To start rendering in Natron you need to use the render(effect,firstFrame,lastFrame,frameStep) or render(tasks) functions of the App class. The parameters passed are:

  • The writeNode: This should point to the node you want to start rendering with

  • The firstFrame: This is the first frame to render in the sequence

  • The lastFrame: This is the last frame to render in the sequence

  • The frameStep: This is the number of frames the timeline should step before rendering a new frame, e.g. To render frames 1,3,5,7,9, you can use a frameStep of 2

Natron always renders from the firstFrame to the lastFrame. Generally Natron uses multiple threads to render concurrently several frames, you can control this behaviour with the parameters in the settings.

Let’s imagine there’s a node called Write1 in your project and that you want to render frames 20 to 50 included, you would call it the following way:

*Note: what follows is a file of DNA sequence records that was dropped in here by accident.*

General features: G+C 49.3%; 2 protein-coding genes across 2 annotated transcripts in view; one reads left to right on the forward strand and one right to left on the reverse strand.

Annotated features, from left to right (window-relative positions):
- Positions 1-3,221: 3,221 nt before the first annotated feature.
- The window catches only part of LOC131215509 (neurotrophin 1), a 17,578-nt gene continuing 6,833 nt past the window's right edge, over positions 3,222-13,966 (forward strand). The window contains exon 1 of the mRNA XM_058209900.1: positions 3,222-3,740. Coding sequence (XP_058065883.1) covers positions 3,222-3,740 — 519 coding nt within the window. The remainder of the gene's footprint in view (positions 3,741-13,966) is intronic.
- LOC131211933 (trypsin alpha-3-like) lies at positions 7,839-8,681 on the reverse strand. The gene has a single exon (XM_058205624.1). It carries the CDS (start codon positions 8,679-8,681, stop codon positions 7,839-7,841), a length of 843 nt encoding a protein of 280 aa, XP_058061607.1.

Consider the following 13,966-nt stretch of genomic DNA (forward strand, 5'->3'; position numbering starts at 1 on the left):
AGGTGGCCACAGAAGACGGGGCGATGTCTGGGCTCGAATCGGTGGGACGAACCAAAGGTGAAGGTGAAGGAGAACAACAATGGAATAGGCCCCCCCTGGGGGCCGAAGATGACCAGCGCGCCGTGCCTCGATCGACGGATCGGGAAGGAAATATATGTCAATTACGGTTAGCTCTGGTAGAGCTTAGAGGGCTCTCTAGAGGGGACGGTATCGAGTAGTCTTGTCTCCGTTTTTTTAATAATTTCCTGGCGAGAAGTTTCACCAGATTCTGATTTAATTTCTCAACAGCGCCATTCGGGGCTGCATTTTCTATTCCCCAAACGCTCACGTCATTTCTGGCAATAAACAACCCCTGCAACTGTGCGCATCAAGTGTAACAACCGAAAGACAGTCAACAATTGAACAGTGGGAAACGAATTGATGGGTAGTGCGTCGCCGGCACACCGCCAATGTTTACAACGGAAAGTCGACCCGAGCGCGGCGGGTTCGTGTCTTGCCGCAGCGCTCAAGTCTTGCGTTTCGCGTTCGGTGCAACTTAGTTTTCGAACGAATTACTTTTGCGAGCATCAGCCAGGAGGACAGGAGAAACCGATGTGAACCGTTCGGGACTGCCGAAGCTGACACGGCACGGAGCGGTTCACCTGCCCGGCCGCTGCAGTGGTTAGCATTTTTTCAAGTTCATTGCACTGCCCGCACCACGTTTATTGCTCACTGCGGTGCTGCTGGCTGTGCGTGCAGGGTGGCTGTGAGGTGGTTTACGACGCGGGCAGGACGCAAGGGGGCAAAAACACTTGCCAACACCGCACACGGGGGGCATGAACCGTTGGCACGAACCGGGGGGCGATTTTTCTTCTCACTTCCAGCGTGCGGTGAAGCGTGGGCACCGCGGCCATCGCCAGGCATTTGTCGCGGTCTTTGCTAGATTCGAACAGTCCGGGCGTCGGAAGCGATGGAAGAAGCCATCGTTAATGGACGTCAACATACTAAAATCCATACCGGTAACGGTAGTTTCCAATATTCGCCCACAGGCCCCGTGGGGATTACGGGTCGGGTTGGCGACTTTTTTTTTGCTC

Note that when the render is launched from a GuiApp, it is not blocking, i.e: this function will return immediately even though the render is not finished.

On the other hand, if called from a background application, this call will be blocking and return once the render is finished.

If you need to have a blocking render whilst using Natron Gui, you can use the renderBlocking() function but bear in mind that it will freeze the user interface until the render is finished.

This function can take an optional frameStep parameter:

#This will render frames 1,4,7,10,13,16,19
app.render(app.Write1, 1,20, 3)

You can use the after render callback to call code to be run once the render is finished.

For convenience, the App class also have a render(tasks) function taking a sequence of tuples (Effect,int,int) ( or (Effect,int,int,int) to specify a frameStep).

Let’s imagine we were to render 2 write nodes concurrently, we could do the following call:

app.render([ (app.Write1,1,10),
             (app.WriteFFmpeg1,1,50,2) ])


The same restrictions apply to this variant of the render function: it is blocking in background mode and not blocking in GUI mode.

When executing multiple renders with the same call, each render is called concurrently from the others.

Using the DiskCache node

All the above can be applied to the DiskCache node to pre-render a sequence. Just pass the DiskCache node instead of the Write node to the render function.